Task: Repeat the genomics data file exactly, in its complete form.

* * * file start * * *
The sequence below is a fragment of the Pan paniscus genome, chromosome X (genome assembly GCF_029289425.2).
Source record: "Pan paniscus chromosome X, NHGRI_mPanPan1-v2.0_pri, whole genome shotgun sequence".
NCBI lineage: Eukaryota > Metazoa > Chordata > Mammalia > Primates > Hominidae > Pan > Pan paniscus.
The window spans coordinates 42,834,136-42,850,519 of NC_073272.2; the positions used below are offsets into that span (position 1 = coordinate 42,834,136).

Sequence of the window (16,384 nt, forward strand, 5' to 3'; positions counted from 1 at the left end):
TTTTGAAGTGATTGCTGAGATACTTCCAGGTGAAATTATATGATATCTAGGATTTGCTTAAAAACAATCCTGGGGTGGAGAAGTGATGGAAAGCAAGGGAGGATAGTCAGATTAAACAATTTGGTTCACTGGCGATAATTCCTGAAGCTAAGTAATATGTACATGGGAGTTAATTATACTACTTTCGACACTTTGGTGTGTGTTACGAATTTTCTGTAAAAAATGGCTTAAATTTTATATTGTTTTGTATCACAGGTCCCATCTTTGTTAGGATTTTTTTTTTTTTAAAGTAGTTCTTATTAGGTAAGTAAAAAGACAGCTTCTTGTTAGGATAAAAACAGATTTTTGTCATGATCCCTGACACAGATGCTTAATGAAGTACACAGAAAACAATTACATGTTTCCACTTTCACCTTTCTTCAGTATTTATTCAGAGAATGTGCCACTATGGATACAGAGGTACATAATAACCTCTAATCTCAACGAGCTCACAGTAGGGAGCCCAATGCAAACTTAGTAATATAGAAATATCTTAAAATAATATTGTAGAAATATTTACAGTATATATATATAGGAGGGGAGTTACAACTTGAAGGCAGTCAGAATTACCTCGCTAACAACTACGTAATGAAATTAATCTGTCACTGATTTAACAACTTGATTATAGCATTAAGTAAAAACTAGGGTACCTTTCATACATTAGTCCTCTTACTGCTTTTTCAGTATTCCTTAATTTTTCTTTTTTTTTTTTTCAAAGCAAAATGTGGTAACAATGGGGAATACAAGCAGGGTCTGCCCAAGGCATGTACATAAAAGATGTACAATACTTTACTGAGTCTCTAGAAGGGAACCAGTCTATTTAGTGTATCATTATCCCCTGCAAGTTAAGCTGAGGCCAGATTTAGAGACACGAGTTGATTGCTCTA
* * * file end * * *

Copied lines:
The sequence below is a fragment of the Pan paniscus genome, chromosome X (genome assembly GCF_029289425.2).
Source record: "Pan paniscus chromosome X, NHGRI_mPanPan1-v2.0_pri, whole genome shotgun sequence".
NCBI lineage: Eukaryota > Metazoa > Chordata > Mammalia > Primates > Hominidae > Pan > Pan paniscus.
The window spans coordinates 42,834,136-42,850,519 of NC_073272.2; the positions used below are offsets into that span (position 1 = coordinate 42,834,136).

Sequence of the window (16,384 nt, forward strand, 5' to 3'; positions counted from 1 at the left end):
TTTTGAAGTGATTGCTGAGATACTTCCAGGTGAAATTATATGATATCTAGGATTTGCTTAAAAACAATCCTGGGGTGGAGAAGTGATGGAAAGCAAGGGAGGATAGTCAGATTAAACAATTTGGTTCACTGGCGATAATTCCTGAAGCTAAGTAATATGTACATGGGAGTTAATTATACTACTTTCGACACTTTGGTGTGTGTTACGAATTTTCTGTAAAAAATGGCTTAAATTTTATATTGTTTTGTATCACAGGTCCCATCTTTGTTAGGATTTTTTTTTTTTTAAAGTAGTTCTTATTAGGTAAGTAAAAAGACAGCTTCTTGTTAGGATAAAAACAGATTTTTGTCATGATCCCTGACACAGATGCTTAATGAAGTACACAGAAAACAATTACATGTTTCCACTTTCACCTTTCTTCAGTATTTATTCAGAGAATGTGCCACTATGGATACAGAGGTACATAATAACCTCTAATCTCAACGAGCTCACAGTAGGGAGCCCAATGCAAACTTAGTAATATAGAAATATCTTAAAATAATATTGTAGAAATATTTACAGTATATATATATAGGAGGGGAGTTACAACTTGAAGGCAGTCAGAATTACCTCGCTAACAACTACGTAATGAAATTAATCTGTCACTGATTTAACAACTTGATTATAGCATTAAGTAAAAACTAGGGTACCTTTCATACATTAGTCCTCTTACTGCTTTTTCAGTATTCCTTAATTTTTCTTTTTTTTTTTTTCAAAGCAAAATGTGGTAACAATGGGGAATACAAGCAGGGTCTGCCCAAGGCATGTACATAAAAGATGTACAATACTTTACTGAGTCTCTAGAAGGGAACCAGTCTATTTAGTGTATCATTATCCCCTGCAAGTTAAGCTGAGGCCAGATTTAGAGACACGAGTTGATTGCTCTA